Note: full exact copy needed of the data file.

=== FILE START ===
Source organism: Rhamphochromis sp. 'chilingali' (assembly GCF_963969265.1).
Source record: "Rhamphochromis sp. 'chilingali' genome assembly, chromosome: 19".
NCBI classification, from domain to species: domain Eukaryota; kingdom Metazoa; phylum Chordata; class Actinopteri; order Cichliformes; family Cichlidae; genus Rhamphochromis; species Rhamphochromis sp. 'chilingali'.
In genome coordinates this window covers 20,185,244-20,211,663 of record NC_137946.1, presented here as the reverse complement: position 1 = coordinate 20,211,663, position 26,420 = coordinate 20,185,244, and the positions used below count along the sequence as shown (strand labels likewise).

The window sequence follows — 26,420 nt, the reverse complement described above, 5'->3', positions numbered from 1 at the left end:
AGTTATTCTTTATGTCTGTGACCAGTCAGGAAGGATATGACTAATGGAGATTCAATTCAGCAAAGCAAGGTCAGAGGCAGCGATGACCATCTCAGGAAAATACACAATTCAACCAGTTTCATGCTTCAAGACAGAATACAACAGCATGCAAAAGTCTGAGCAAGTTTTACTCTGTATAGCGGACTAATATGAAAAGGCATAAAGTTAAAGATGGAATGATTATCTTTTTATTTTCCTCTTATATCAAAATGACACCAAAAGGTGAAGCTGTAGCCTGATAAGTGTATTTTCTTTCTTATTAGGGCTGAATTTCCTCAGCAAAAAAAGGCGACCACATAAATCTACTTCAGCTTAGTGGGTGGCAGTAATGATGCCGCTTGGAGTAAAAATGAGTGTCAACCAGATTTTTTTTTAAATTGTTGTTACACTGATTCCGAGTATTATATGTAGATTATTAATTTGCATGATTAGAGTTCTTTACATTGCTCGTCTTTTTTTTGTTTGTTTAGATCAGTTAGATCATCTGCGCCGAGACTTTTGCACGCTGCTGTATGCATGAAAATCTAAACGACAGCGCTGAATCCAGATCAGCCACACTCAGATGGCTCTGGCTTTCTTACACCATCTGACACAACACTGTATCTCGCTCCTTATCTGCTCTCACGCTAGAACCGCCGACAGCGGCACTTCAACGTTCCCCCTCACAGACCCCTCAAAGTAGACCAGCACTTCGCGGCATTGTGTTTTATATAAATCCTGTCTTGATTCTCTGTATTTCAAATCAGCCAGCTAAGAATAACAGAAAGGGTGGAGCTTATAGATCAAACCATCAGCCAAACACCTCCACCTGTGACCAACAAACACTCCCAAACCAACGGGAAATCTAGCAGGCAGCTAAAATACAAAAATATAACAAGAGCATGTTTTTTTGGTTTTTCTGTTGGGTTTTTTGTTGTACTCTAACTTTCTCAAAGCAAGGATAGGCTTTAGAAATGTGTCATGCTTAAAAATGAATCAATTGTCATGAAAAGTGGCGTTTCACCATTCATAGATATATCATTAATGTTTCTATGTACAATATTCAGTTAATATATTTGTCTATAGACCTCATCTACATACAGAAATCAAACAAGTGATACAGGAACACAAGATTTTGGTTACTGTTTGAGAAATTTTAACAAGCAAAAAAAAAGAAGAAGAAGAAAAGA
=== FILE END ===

Source organism: Rhamphochromis sp. 'chilingali' (assembly GCF_963969265.1).
Source record: "Rhamphochromis sp. 'chilingali' genome assembly, chromosome: 19".
NCBI classification, from domain to species: domain Eukaryota; kingdom Metazoa; phylum Chordata; class Actinopteri; order Cichliformes; family Cichlidae; genus Rhamphochromis; species Rhamphochromis sp. 'chilingali'.
In genome coordinates this window covers 20,185,244-20,211,663 of record NC_137946.1, presented here as the reverse complement: position 1 = coordinate 20,211,663, position 26,420 = coordinate 20,185,244, and the positions used below count along the sequence as shown (strand labels likewise).

The window sequence follows — 26,420 nt, the reverse complement described above, 5'->3', positions numbered from 1 at the left end:
AGTTATTCTTTATGTCTGTGACCAGTCAGGAAGGATATGACTAATGGAGATTCAATTCAGCAAAGCAAGGTCAGAGGCAGCGATGACCATCTCAGGAAAATACACAATTCAACCAGTTTCATGCTTCAAGACAGAATACAACAGCATGCAAAAGTCTGAGCAAGTTTTACTCTGTATAGCGGACTAATATGAAAAGGCATAAAGTTAAAGATGGAATGATTATCTTTTTATTTTCCTCTTATATCAAAATGACACCAAAAGGTGAAGCTGTAGCCTGATAAGTGTATTTTCTTTCTTATTAGGGCTGAATTTCCTCAGCAAAAAAAGGCGACCACATAAATCTACTTCAGCTTAGTGGGTGGCAGTAATGATGCCGCTTGGAGTAAAAATGAGTGTCAACCAGATTTTTTTTTAAATTGTTGTTACACTGATTCCGAGTATTATATGTAGATTATTAATTTGCATGATTAGAGTTCTTTACATTGCTCGTCTTTTTTTTGTTTGTTTAGATCAGTTAGATCATCTGCGCCGAGACTTTTGCACGCTGCTGTATGCATGAAAATCTAAACGACAGCGCTGAATCCAGATCAGCCACACTCAGATGGCTCTGGCTTTCTTACACCATCTGACACAACACTGTATCTCGCTCCTTATCTGCTCTCACGCTAGAACCGCCGACAGCGGCACTTCAACGTTCCCCCTCACAGACCCCTCAAAGTAGACCAGCACTTCGCGGCATTGTGTTTTATATAAATCCTGTCTTGATTCTCTGTATTTCAAATCAGCCAGCTAAGAATAACAGAAAGGGTGGAGCTTATAGATCAAACCATCAGCCAAACACCTCCACCTGTGACCAACAAACACTCCCAAACCAACGGGAAATCTAGCAGGCAGCTAAAATACAAAAATATAACAAGAGCATGTTTTTTTGGTTTTTCTGTTGGGTTTTTTGTTGTACTCTAACTTTCTCAAAGCAAGGATAGGCTTTAGAAATGTGTCATGCTTAAAAATGAATCAATTGTCATGAAAAGTGGCGTTTCACCATTCATAGATATATCATTAATGTTTCTATGTACAATATTCAGTTAATATATTTGTCTATAGACCTCATCTACATACAGAAATCAAACAAGTGATACAGGAACACAAGATTTTGGTTACTGTTTGAGAAATTTTAACAAGCAAAAAAAAAGAAGAAGAAGAAAAGA